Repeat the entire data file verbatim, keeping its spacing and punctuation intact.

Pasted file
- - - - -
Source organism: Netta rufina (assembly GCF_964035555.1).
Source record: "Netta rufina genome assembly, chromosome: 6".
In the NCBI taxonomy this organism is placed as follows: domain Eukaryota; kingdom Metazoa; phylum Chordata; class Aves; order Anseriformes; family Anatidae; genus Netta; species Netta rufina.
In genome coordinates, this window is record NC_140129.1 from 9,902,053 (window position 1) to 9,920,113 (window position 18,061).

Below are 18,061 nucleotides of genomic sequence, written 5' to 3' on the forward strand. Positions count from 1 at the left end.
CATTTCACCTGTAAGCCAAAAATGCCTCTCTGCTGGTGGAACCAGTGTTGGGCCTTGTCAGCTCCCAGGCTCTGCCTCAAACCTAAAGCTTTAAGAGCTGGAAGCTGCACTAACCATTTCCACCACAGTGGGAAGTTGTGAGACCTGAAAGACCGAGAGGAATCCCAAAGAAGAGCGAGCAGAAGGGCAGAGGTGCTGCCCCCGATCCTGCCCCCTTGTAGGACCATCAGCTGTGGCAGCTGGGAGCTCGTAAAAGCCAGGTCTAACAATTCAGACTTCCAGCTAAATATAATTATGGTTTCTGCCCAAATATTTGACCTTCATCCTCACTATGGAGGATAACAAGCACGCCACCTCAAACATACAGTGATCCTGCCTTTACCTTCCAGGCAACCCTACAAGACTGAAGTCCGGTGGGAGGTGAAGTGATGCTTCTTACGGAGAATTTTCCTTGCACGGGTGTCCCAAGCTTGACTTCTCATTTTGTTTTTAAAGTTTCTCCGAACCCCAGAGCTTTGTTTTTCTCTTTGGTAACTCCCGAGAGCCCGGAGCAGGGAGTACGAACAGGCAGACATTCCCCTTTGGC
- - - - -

Source organism: Netta rufina (assembly GCF_964035555.1).
Source record: "Netta rufina genome assembly, chromosome: 6".
In the NCBI taxonomy this organism is placed as follows: domain Eukaryota; kingdom Metazoa; phylum Chordata; class Aves; order Anseriformes; family Anatidae; genus Netta; species Netta rufina.
In genome coordinates, this window is record NC_140129.1 from 9,902,053 (window position 1) to 9,920,113 (window position 18,061).

Below are 18,061 nucleotides of genomic sequence, written 5' to 3' on the forward strand. Positions count from 1 at the left end.
CATTTCACCTGTAAGCCAAAAATGCCTCTCTGCTGGTGGAACCAGTGTTGGGCCTTGTCAGCTCCCAGGCTCTGCCTCAAACCTAAAGCTTTAAGAGCTGGAAGCTGCACTAACCATTTCCACCACAGTGGGAAGTTGTGAGACCTGAAAGACCGAGAGGAATCCCAAAGAAGAGCGAGCAGAAGGGCAGAGGTGCTGCCCCCGATCCTGCCCCCTTGTAGGACCATCAGCTGTGGCAGCTGGGAGCTCGTAAAAGCCAGGTCTAACAATTCAGACTTCCAGCTAAATATAATTATGGTTTCTGCCCAAATATTTGACCTTCATCCTCACTATGGAGGATAACAAGCACGCCACCTCAAACATACAGTGATCCTGCCTTTACCTTCCAGGCAACCCTACAAGACTGAAGTCCGGTGGGAGGTGAAGTGATGCTTCTTACGGAGAATTTTCCTTGCACGGGTGTCCCAAGCTTGACTTCTCATTTTGTTTTTAAAGTTTCTCCGAACCCCAGAGCTTTGTTTTTCTCTTTGGTAACTCCCGAGAGCCCGGAGCAGGGAGTACGAACAGGCAGACATTCCCCTTTGGC